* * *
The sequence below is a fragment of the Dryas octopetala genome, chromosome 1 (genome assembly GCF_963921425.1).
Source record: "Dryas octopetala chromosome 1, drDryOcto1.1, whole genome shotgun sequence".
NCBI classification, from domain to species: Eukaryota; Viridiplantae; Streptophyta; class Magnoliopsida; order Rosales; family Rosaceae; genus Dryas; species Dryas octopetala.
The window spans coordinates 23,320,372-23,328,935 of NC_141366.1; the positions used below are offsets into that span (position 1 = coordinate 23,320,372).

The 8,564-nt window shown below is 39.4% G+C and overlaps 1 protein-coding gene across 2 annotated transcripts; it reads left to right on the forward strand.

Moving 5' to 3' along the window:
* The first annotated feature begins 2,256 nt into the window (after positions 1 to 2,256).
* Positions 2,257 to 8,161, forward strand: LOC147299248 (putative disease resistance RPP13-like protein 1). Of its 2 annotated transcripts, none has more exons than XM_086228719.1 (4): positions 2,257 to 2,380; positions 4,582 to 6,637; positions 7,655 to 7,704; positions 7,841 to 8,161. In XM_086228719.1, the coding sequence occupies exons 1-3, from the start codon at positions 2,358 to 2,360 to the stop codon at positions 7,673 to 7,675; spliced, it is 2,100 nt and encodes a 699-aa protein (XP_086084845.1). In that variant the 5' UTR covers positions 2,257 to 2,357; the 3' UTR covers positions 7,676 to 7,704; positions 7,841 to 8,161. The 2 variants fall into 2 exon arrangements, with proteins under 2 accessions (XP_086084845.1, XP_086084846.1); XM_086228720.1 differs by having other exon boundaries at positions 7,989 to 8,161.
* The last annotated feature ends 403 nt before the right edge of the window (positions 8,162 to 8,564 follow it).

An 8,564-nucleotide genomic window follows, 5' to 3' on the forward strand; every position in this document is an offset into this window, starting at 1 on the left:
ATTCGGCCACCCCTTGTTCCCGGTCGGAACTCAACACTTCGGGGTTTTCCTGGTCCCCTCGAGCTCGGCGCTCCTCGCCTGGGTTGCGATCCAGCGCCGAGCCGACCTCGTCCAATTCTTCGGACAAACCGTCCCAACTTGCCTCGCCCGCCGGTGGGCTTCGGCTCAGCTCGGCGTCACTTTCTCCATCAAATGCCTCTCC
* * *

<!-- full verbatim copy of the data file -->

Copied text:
The sequence below is a fragment of the Dryas octopetala genome, chromosome 1 (genome assembly GCF_963921425.1).
Source record: "Dryas octopetala chromosome 1, drDryOcto1.1, whole genome shotgun sequence".
NCBI classification, from domain to species: Eukaryota; Viridiplantae; Streptophyta; class Magnoliopsida; order Rosales; family Rosaceae; genus Dryas; species Dryas octopetala.
The window spans coordinates 23,320,372-23,328,935 of NC_141366.1; the positions used below are offsets into that span (position 1 = coordinate 23,320,372).

The 8,564-nt window shown below is 39.4% G+C and overlaps 1 protein-coding gene across 2 annotated transcripts; it reads left to right on the forward strand.

Moving 5' to 3' along the window:
* The first annotated feature begins 2,256 nt into the window (after positions 1 to 2,256).
* Positions 2,257 to 8,161, forward strand: LOC147299248 (putative disease resistance RPP13-like protein 1). Of its 2 annotated transcripts, none has more exons than XM_086228719.1 (4): positions 2,257 to 2,380; positions 4,582 to 6,637; positions 7,655 to 7,704; positions 7,841 to 8,161. In XM_086228719.1, the coding sequence occupies exons 1-3, from the start codon at positions 2,358 to 2,360 to the stop codon at positions 7,673 to 7,675; spliced, it is 2,100 nt and encodes a 699-aa protein (XP_086084845.1). In that variant the 5' UTR covers positions 2,257 to 2,357; the 3' UTR covers positions 7,676 to 7,704; positions 7,841 to 8,161. The 2 variants fall into 2 exon arrangements, with proteins under 2 accessions (XP_086084845.1, XP_086084846.1); XM_086228720.1 differs by having other exon boundaries at positions 7,989 to 8,161.
* The last annotated feature ends 403 nt before the right edge of the window (positions 8,162 to 8,564 follow it).

An 8,564-nucleotide genomic window follows, 5' to 3' on the forward strand; every position in this document is an offset into this window, starting at 1 on the left:
ATTCGGCCACCCCTTGTTCCCGGTCGGAACTCAACACTTCGGGGTTTTCCTGGTCCCCTCGAGCTCGGCGCTCCTCGCCTGGGTTGCGATCCAGCGCCGAGCCGACCTCGTCCAATTCTTCGGACAAACCGTCCCAACTTGCCTCGCCCGCCGGTGGGCTTCGGCTCAGCTCGGCGTCACTTTCTCCATCAAATGCCTCTCC